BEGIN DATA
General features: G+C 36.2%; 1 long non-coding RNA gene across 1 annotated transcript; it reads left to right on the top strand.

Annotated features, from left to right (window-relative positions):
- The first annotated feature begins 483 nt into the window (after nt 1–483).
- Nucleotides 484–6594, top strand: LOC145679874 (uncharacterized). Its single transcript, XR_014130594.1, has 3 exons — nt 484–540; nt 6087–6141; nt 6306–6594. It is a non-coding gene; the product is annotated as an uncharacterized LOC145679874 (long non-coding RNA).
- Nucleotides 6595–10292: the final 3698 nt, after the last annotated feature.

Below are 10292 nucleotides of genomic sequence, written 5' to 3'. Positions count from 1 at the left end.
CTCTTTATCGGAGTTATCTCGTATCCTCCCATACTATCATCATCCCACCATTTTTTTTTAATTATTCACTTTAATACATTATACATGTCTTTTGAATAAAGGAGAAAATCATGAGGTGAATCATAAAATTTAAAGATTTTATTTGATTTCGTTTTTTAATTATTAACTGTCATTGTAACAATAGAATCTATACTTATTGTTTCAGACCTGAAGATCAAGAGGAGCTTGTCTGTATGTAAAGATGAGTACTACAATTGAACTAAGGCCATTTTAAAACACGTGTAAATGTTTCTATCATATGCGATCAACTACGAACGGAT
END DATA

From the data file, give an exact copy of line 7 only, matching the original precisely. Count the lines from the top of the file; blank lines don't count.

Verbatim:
CTCTTTATCGGAGTTATCTCGTATCCTCCCATACTATCATCATCCCACCATTTTTTTTTAATTATTCACTTTAATACATTATACATGTCTTTTGAATAAAGGAGAAAATCATGAGGTGAATCATAAAATTTAAAGATTTTATTTGATTTCGTTTTTTAATTATTAACTGTCATTGTAACAATAGAATCTATACTTATTGTTTCAGACCTGAAGATCAAGAGGAGCTTGTCTGTATGTAAAGATGAGTACTACAATTGAACTAAGGCCATTTTAAAACACGTGTAAATGTTTCTATCATATGCGATCAACTACGAACGGAT